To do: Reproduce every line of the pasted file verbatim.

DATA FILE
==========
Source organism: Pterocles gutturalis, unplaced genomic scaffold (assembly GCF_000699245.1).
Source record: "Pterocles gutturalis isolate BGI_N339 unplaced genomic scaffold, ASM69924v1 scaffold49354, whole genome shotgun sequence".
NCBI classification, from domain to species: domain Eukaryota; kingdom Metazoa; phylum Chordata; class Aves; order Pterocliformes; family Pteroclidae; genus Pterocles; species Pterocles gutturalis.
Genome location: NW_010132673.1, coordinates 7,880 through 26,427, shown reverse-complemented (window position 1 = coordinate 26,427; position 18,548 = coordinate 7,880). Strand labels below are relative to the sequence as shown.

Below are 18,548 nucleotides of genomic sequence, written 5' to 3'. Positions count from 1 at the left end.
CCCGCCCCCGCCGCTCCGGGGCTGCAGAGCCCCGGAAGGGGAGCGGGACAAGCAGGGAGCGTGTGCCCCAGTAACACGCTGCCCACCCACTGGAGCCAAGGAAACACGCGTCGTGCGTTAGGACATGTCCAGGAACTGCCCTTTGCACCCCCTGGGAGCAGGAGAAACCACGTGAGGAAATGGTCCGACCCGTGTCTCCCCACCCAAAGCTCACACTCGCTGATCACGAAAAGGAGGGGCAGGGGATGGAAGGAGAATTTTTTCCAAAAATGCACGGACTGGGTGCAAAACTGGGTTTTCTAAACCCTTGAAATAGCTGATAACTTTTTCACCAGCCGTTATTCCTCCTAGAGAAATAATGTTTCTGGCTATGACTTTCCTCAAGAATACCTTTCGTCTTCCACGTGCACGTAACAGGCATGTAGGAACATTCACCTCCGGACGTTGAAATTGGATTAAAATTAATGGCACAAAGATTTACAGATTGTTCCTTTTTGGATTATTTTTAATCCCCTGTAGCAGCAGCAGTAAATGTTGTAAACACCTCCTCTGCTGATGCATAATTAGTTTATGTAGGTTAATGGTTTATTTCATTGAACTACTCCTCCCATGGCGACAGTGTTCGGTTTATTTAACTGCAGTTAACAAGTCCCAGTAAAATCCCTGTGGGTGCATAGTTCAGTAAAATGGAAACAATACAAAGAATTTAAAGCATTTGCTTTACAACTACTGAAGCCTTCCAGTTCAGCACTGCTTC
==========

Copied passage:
Source organism: Pterocles gutturalis, unplaced genomic scaffold (assembly GCF_000699245.1).
Source record: "Pterocles gutturalis isolate BGI_N339 unplaced genomic scaffold, ASM69924v1 scaffold49354, whole genome shotgun sequence".
NCBI classification, from domain to species: domain Eukaryota; kingdom Metazoa; phylum Chordata; class Aves; order Pterocliformes; family Pteroclidae; genus Pterocles; species Pterocles gutturalis.
Genome location: NW_010132673.1, coordinates 7,880 through 26,427, shown reverse-complemented (window position 1 = coordinate 26,427; position 18,548 = coordinate 7,880). Strand labels below are relative to the sequence as shown.

Below are 18,548 nucleotides of genomic sequence, written 5' to 3'. Positions count from 1 at the left end.
CCCGCCCCCGCCGCTCCGGGGCTGCAGAGCCCCGGAAGGGGAGCGGGACAAGCAGGGAGCGTGTGCCCCAGTAACACGCTGCCCACCCACTGGAGCCAAGGAAACACGCGTCGTGCGTTAGGACATGTCCAGGAACTGCCCTTTGCACCCCCTGGGAGCAGGAGAAACCACGTGAGGAAATGGTCCGACCCGTGTCTCCCCACCCAAAGCTCACACTCGCTGATCACGAAAAGGAGGGGCAGGGGATGGAAGGAGAATTTTTTCCAAAAATGCACGGACTGGGTGCAAAACTGGGTTTTCTAAACCCTTGAAATAGCTGATAACTTTTTCACCAGCCGTTATTCCTCCTAGAGAAATAATGTTTCTGGCTATGACTTTCCTCAAGAATACCTTTCGTCTTCCACGTGCACGTAACAGGCATGTAGGAACATTCACCTCCGGACGTTGAAATTGGATTAAAATTAATGGCACAAAGATTTACAGATTGTTCCTTTTTGGATTATTTTTAATCCCCTGTAGCAGCAGCAGTAAATGTTGTAAACACCTCCTCTGCTGATGCATAATTAGTTTATGTAGGTTAATGGTTTATTTCATTGAACTACTCCTCCCATGGCGACAGTGTTCGGTTTATTTAACTGCAGTTAACAAGTCCCAGTAAAATCCCTGTGGGTGCATAGTTCAGTAAAATGGAAACAATACAAAGAATTTAAAGCATTTGCTTTACAACTACTGAAGCCTTCCAGTTCAGCACTGCTTC